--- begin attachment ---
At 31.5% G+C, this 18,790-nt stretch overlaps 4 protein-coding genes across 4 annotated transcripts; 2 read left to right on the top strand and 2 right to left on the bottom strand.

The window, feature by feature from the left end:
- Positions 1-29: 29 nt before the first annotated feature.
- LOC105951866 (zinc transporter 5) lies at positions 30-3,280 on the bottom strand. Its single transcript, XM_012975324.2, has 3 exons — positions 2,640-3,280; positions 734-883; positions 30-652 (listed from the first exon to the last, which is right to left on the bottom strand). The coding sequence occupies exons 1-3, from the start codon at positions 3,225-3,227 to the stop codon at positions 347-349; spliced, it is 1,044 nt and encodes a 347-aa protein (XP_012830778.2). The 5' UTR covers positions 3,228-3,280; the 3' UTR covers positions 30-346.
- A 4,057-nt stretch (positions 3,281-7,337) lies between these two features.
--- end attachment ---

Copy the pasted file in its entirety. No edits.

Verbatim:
At 31.5% G+C, this 18,790-nt stretch overlaps 4 protein-coding genes across 4 annotated transcripts; 2 read left to right on the top strand and 2 right to left on the bottom strand.

The window, feature by feature from the left end:
- Positions 1-29: 29 nt before the first annotated feature.
- LOC105951866 (zinc transporter 5) lies at positions 30-3,280 on the bottom strand. Its single transcript, XM_012975324.2, has 3 exons — positions 2,640-3,280; positions 734-883; positions 30-652 (listed from the first exon to the last, which is right to left on the bottom strand). The coding sequence occupies exons 1-3, from the start codon at positions 3,225-3,227 to the stop codon at positions 347-349; spliced, it is 1,044 nt and encodes a 347-aa protein (XP_012830778.2). The 5' UTR covers positions 3,228-3,280; the 3' UTR covers positions 30-346.
- A 4,057-nt stretch (positions 3,281-7,337) lies between these two features.